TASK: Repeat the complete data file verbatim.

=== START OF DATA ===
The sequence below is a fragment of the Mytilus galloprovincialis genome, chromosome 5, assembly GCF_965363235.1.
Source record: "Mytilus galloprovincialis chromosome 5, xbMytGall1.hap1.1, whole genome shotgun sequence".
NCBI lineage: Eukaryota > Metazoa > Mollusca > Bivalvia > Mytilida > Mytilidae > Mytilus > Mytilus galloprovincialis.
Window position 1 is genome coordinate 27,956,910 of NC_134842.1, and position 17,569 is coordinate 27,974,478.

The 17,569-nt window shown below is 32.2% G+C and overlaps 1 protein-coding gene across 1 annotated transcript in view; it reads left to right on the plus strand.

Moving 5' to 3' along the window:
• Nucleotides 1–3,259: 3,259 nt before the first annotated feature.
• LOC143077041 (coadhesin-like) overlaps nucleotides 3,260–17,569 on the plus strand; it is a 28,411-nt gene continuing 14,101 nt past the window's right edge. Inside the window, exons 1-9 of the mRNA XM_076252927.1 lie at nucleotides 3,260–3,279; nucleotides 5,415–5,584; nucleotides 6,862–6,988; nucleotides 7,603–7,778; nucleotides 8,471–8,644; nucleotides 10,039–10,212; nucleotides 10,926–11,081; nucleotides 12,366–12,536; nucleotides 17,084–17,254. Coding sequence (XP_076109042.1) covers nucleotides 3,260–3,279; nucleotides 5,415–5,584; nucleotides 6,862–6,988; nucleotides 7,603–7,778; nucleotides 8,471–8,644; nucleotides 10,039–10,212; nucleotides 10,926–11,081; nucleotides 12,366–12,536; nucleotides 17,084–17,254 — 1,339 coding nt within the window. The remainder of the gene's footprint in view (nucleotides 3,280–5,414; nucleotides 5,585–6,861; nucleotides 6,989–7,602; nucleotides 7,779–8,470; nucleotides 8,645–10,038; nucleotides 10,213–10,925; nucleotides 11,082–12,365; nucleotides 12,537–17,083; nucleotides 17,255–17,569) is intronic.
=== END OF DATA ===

The sequence below is a fragment of the Mytilus galloprovincialis genome, chromosome 5, assembly GCF_965363235.1.
Source record: "Mytilus galloprovincialis chromosome 5, xbMytGall1.hap1.1, whole genome shotgun sequence".
NCBI lineage: Eukaryota > Metazoa > Mollusca > Bivalvia > Mytilida > Mytilidae > Mytilus > Mytilus galloprovincialis.
Window position 1 is genome coordinate 27,956,910 of NC_134842.1, and position 17,569 is coordinate 27,974,478.

The 17,569-nt window shown below is 32.2% G+C and overlaps 1 protein-coding gene across 1 annotated transcript in view; it reads left to right on the plus strand.

Moving 5' to 3' along the window:
• Nucleotides 1–3,259: 3,259 nt before the first annotated feature.
• LOC143077041 (coadhesin-like) overlaps nucleotides 3,260–17,569 on the plus strand; it is a 28,411-nt gene continuing 14,101 nt past the window's right edge. Inside the window, exons 1-9 of the mRNA XM_076252927.1 lie at nucleotides 3,260–3,279; nucleotides 5,415–5,584; nucleotides 6,862–6,988; nucleotides 7,603–7,778; nucleotides 8,471–8,644; nucleotides 10,039–10,212; nucleotides 10,926–11,081; nucleotides 12,366–12,536; nucleotides 17,084–17,254. Coding sequence (XP_076109042.1) covers nucleotides 3,260–3,279; nucleotides 5,415–5,584; nucleotides 6,862–6,988; nucleotides 7,603–7,778; nucleotides 8,471–8,644; nucleotides 10,039–10,212; nucleotides 10,926–11,081; nucleotides 12,366–12,536; nucleotides 17,084–17,254 — 1,339 coding nt within the window. The remainder of the gene's footprint in view (nucleotides 3,280–5,414; nucleotides 5,585–6,861; nucleotides 6,989–7,602; nucleotides 7,779–8,470; nucleotides 8,645–10,038; nucleotides 10,213–10,925; nucleotides 11,082–12,365; nucleotides 12,537–17,083; nucleotides 17,255–17,569) is intronic.